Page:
Double Your Income Doing What You Love

A good friend of mine, Raymond Aaron, just released a new book called Double Your Income Doing What You Love. This is a great book that I highly recommend.

Most people want to make more money, but they often feel that in order to do so they’ll have to sacrifice their lifestyle and then work at a job they don’t particularly like. Raymond (seen below with me) says that if you’re like most people, your life is likely to be filled with activities, obligations and commitments that have nothing to do with your goals, dreams or life’s mission. He makes a convincing argument that it doesn’t have to be that way. More important, he breaks down his ideas into six “pathways,” which enable you to set goals in a way that always helps you achieve a solid level of success in whatever you do.

Raymond helps you start the process by having you consider your life missions and special talents, and then he shows you how to address procrastination and establish what he calls MTO goals (simple concept and very powerful).

If you knew Raymond like I know Raymond, you’d definitely read this book. He is an amazingly accomplished man who is doing what he loves (He recently partcipated in an Arctic Polar Race by walking with a sled to the North Pole!) and he makes a great living at the same time.

With Raymond, you’re getting advice from the real dealsomeone who is doing what he is teaching.

The Speed of Trust

I’m in Cancun this week, participating in the Transformational Leadership Council (a network of transformational trainers and profesionals started by Jack Canfield in 2004).

I had an opportunity again to hear my friend Stephen M. R. Covey speak about his book, The Speed of Trust, and it reminded me just how much I love this book and why it is so important to networking.

During his presentation, he told how Warren Buffet bought a company from Wal-Mart in one single meeting of two hours. Both parties shook hands and, 29 days later, Wal-Mart had its money. In Buffet’s annual report he said; “We did no due diligence. We knew that Wal-Mart would do what they said, and they did.”

In this day and age of long contracts and huge legal bills, this sale was done quickly because there was high trust on both sides. The result was a deal done in less than a month, saving millions of dollars.

Trust is the most compelling form of motivation. Covey spoke about “Three Key Ideas” to move at the speed of trust:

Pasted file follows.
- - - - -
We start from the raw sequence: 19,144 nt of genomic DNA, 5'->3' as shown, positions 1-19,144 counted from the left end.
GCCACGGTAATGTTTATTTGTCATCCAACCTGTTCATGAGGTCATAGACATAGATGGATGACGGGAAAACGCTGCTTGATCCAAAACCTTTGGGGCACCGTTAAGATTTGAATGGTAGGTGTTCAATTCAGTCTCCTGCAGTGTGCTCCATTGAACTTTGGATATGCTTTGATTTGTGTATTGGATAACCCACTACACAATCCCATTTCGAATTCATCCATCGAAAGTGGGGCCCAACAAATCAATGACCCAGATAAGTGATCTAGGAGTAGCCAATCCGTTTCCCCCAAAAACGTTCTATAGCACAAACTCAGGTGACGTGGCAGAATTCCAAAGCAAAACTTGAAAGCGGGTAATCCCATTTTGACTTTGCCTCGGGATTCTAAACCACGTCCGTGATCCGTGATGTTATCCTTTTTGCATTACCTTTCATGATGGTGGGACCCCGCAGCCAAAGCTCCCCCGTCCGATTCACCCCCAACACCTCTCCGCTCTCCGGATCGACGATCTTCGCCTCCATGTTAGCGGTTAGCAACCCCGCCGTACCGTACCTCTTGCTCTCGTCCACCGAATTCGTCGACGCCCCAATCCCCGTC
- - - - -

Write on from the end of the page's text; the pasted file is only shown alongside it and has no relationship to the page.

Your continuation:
1. There is a compelling business rationale for trust. It affects cost. There are economic benefits. High trust is a divedend and low trust is a tax. When trust goes down, speed goes down with it. When trust goes up, speed goes up and costs go down. This is a dividend, a high-trust dividend. Trust is a qualitative and quantitative factor. Nothing is as fast as the speed of trust.
  2. In today’s new global economy, the ability to establish trust is key to every organization. We are interdependent. In a cluttered world, trust helps you cut through the clutter. It is a performance multiplier. When people trust you, everything else you do is enhanced.
  3. Trust is a competency. It is something we create and can get good at. It all starts with self-trust and personal credibility. Are we behaving in a way that builds trust and transparency? Are we keeping commitments and talking straight?

One of the best ways to obtain trust is to extend trust. When trust is reciprocated, it moves faster.

Covey ended his presentation by asking, “Are there people that you work with that you could extend trust to who you can make a profound difference for?” Now the key is to follow your conscience. Develop relationships and extend trust.

I love Covey’s book and I highly recommend it to anyone wanting to build and improve his or her personal network.

Shown in photo – Stephen M.R. Covey, Ivan Misner and Greg Link (Covey’s business partner at Covey-Link).

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